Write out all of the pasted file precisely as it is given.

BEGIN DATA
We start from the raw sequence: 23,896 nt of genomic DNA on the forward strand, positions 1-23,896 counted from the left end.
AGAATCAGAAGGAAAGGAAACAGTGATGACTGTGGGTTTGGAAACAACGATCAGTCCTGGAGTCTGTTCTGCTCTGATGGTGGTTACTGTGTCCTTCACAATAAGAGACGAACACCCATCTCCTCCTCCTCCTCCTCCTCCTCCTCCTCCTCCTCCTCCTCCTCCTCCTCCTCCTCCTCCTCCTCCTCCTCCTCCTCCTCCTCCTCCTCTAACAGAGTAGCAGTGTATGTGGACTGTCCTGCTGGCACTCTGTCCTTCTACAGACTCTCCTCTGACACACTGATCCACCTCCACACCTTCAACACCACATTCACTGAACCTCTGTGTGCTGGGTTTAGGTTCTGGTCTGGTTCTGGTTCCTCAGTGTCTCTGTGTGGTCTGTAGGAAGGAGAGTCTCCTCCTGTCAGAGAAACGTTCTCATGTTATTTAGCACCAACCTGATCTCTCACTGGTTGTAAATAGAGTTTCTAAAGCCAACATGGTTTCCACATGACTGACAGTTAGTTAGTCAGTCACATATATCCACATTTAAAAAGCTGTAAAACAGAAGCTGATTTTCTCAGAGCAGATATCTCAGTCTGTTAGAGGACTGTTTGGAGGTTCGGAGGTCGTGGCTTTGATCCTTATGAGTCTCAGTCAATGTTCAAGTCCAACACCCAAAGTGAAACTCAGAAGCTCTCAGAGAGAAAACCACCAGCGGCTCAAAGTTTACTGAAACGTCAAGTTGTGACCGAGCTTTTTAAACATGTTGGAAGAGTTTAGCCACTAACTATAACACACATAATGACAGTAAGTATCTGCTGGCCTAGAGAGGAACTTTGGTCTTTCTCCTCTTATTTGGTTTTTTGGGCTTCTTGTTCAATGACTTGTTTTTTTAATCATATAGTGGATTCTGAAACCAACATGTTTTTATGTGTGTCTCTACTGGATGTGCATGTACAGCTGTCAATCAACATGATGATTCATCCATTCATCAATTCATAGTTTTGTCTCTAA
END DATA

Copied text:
We start from the raw sequence: 23,896 nt of genomic DNA on the forward strand, positions 1-23,896 counted from the left end.
AGAATCAGAAGGAAAGGAAACAGTGATGACTGTGGGTTTGGAAACAACGATCAGTCCTGGAGTCTGTTCTGCTCTGATGGTGGTTACTGTGTCCTTCACAATAAGAGACGAACACCCATCTCCTCCTCCTCCTCCTCCTCCTCCTCCTCCTCCTCCTCCTCCTCCTCCTCCTCCTCCTCCTCCTCCTCCTCCTCCTCCTCCTCCTCCTCTAACAGAGTAGCAGTGTATGTGGACTGTCCTGCTGGCACTCTGTCCTTCTACAGACTCTCCTCTGACACACTGATCCACCTCCACACCTTCAACACCACATTCACTGAACCTCTGTGTGCTGGGTTTAGGTTCTGGTCTGGTTCTGGTTCCTCAGTGTCTCTGTGTGGTCTGTAGGAAGGAGAGTCTCCTCCTGTCAGAGAAACGTTCTCATGTTATTTAGCACCAACCTGATCTCTCACTGGTTGTAAATAGAGTTTCTAAAGCCAACATGGTTTCCACATGACTGACAGTTAGTTAGTCAGTCACATATATCCACATTTAAAAAGCTGTAAAACAGAAGCTGATTTTCTCAGAGCAGATATCTCAGTCTGTTAGAGGACTGTTTGGAGGTTCGGAGGTCGTGGCTTTGATCCTTATGAGTCTCAGTCAATGTTCAAGTCCAACACCCAAAGTGAAACTCAGAAGCTCTCAGAGAGAAAACCACCAGCGGCTCAAAGTTTACTGAAACGTCAAGTTGTGACCGAGCTTTTTAAACATGTTGGAAGAGTTTAGCCACTAACTATAACACACATAATGACAGTAAGTATCTGCTGGCCTAGAGAGGAACTTTGGTCTTTCTCCTCTTATTTGGTTTTTTGGGCTTCTTGTTCAATGACTTGTTTTTTTAATCATATAGTGGATTCTGAAACCAACATGTTTTTATGTGTGTCTCTACTGGATGTGCATGTACAGCTGTCAATCAACATGATGATTCATCCATTCATCAATTCATAGTTTTGTCTCTAA